MILTON — The abortion debate raging at the national and state levels trickled down to the local level on Monday as the Santa Rosa County Commission took on a resolution that could declare the county Florida's first "pro-life sanctuary."
After more than two hours of public forum input, most of which was from residents who were in favor of the resolution, the board voted 4-1 to put the resolution on Thursday's regular agenda.
Board Chairman Don Salter, who represents District 3, was the lone "no" vote. Salter —who described himself as a pro-life Republican — blocked the resolution from being placed on Monday's agenda, saying the item was too controversial and was out of the county's purview.
"We represent all the people of Santa Rosa County. My county cellphone is full of emails from people who do not want this imposed on them," Salter told the News Journal. "So everybody's got their own opinion. I know who I am and I know what I stand for."
Despite the item not being on Monday's agenda, dozens of residents showed up to voice their opinion on the matter in the public forum.
Some residents, like James Stephens of Milton, condemned Salter for refusing to put the item on the agenda.
"The defense of life is no controversial topic, Chairman Salter. It is a matter of justice versus injustice, righteousness versus wickedness," Stephens said. "Your cowardice to put the resolution on the agenda should be repugnant to all constituents."
Cindy Roberts, the executive director of Life Options Clinic in Milton, a pregnancy resource center, said she is on the "battle lines day in and day out" of the abortion debate.
The board approved 4-1 (Salter says no) to move the resolution to Thursday’s regular agenda to make SRC a "pro-life sanctuary." https://t.co/KYXu0jqAxR— Annie Blanks (@AnniePNJ) February 10, 2020
"What I would love to see is Santa Rosa County become a pro-life sanctuary, just like Life Options Clinic is," Roberts said. "Where women can come and receive the help and the hope that they are seeking. ... When our county celebrates the lives of sea turtles over the lives of unborn children, it is heartbreaking to me."
But Joannie Parks, who lives in Navarre, said the county shouldn't be taking a stance on an issue as personal as abortion.
"It's not the job of our elected commissioners to promote personal, social, women's health issues (or) political party views, as county policy or county mindset or county business," Parks said. "The Board of County Commissioners do not speak for, or represent, any of my political or social issue views on any level, whether I agree with your views or not."
According to the Agency for Health Care Administration, which collects data on statewide abortion numbers, in 2019, there were 71,908 abortions performed in the state of Florida. Of those, 160 of the women were from Santa Rosa County.
Santa Rosa County does not have an abortion clinic. The closest clinic is in neighboring Pensacola.
The debate eventually waded into the semantics of the resolution itself, which symbolically would support banning abortion at all, under any circumstances.
Salter and District 5 Commissioner Lane Lynchard said they'd support allowing abortion if a woman is raped, which drew loud "boos" from the crowd.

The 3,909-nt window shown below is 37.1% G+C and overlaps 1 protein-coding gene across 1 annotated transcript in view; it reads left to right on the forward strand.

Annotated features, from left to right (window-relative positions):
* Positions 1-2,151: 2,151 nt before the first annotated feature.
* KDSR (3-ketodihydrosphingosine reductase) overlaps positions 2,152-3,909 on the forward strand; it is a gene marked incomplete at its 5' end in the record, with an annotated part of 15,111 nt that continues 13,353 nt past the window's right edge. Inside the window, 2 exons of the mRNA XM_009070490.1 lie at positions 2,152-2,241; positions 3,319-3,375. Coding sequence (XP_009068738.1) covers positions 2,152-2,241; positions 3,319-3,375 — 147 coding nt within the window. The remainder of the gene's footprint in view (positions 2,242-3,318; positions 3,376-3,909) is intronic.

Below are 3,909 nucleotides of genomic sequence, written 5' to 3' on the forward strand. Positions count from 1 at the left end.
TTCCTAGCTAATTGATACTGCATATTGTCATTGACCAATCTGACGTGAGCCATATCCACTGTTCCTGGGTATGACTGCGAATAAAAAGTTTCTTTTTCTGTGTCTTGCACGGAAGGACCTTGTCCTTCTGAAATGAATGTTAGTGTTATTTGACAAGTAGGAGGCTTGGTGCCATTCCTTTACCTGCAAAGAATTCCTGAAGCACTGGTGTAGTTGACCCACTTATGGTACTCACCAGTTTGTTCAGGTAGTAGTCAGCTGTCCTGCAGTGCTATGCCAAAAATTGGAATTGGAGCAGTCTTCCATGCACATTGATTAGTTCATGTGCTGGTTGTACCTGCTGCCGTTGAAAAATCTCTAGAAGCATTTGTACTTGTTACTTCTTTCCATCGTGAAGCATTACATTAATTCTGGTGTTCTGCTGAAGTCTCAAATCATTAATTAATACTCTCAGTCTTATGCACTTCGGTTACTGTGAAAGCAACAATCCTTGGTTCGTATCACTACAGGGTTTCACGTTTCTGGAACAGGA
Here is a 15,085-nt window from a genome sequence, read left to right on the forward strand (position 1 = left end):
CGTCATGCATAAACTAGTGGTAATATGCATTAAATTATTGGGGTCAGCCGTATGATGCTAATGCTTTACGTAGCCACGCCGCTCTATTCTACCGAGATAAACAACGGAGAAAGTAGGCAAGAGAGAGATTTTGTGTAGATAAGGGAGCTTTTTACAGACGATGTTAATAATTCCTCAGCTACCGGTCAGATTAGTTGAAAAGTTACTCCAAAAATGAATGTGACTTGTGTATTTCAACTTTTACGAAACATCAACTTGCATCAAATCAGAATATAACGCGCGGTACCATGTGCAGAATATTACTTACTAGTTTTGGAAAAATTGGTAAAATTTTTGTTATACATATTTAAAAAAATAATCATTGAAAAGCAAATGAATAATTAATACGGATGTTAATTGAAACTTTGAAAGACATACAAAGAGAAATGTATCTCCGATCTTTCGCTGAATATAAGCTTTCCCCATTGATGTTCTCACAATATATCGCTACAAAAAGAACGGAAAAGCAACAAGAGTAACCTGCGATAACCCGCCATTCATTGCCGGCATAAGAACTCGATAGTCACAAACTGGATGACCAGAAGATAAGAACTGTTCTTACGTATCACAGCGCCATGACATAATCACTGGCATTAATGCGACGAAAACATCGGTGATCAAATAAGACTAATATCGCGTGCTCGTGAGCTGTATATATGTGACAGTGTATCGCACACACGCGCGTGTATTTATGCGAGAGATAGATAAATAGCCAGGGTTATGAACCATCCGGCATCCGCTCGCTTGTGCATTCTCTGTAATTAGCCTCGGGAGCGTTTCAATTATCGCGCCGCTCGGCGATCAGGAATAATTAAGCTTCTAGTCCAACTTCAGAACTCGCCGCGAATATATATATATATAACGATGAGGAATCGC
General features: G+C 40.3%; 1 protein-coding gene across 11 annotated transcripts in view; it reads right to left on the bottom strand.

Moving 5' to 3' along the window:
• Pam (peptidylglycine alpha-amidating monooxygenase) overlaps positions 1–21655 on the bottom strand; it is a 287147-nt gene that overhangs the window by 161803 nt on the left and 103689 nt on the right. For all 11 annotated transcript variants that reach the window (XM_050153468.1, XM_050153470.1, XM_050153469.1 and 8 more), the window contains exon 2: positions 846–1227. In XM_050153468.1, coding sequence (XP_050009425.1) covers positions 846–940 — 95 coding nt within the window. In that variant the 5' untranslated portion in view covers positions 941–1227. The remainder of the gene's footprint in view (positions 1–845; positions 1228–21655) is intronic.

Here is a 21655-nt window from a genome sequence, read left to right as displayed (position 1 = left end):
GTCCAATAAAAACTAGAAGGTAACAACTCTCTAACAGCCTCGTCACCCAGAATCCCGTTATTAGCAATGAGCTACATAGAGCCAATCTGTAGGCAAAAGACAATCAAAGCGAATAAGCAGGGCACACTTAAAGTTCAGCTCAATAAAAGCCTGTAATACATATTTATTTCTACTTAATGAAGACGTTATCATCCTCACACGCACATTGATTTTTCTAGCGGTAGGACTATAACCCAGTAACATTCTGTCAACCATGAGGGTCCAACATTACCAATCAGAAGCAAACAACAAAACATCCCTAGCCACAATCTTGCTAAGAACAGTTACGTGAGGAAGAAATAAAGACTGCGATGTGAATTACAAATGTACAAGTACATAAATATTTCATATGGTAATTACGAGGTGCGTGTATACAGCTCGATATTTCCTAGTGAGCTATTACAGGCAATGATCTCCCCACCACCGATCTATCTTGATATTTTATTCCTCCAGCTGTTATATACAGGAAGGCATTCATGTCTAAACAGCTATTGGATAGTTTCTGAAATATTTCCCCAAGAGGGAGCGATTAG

"I don't want to condemn that 15-year-old girl who is raped and impregnated and then chooses to have an abortion. I don't think that's a statement that this board should make, maybe I'm in the minority," Lynchard said.
"There's not a person sitting up here today who is not pro-life. We're all pro-life," Salter said. "However, if my wife (or) my daughter is viciously raped by some criminal, that woman should have the right to decide if she's going to carry that baby or not.
"(This resolution) is politically motivated and I'm not going to support it based on the fact that people have a right to choose," he added.
District 2 Commissioner Bob Cole, who introduced the resolution to be placed on the agenda in the first place, made a motion to have the resolution added to Thursday's agenda after some tweaks by county attorney Roy Andrews.
Andrews expressed reservation about some of the language in the resolution, including a line that said the Supreme Court had "abused its proper function of judicial review and supplanted it with the unconstitutional theory judicial supremacy in order to legislate and impose its policy preferences upon the people."
Andrews said he didn't feel comfortable with the county declaring the Supreme Court illegitimate.
Cole told the News Journal after the meeting he didn't believe the abortion issue is above the county's purview, because government is supposed to trickle up from the local level, to Tallahassee, to the federal government.
He also said he felt like abortion rights laws were getting out of hand.
"We keep seeing declines on our gun laws. They start small and they keep building," he said. "Well, this abortion thing has started small. At first it was first and second trimester, then it got extended to third trimester, now we're even hearing of live birth abortions during birth."
There are no laws in the United States allowing for "live birth abortions." Most states ban abortions after 20 weeks, and some ban them at "viability," or when the fetus can survive outside the uterus on its own. Florida bans abortions after 24 weeks.
Last week, the Florida Senate passed a parental consent abortion bill, which would require minors to receive consent from a parent, guardian or court before having an abortion.
The bill is expected to pass in the House and then be approved by Gov. Ron DeSantis.
The Santa Rosa County Board of County Commissioners will take up the resolution again at 9 a.m. Thursday at the Tiger Point Community Center.
Annie Blanks can be reached at email@example.com or 850-435-8632.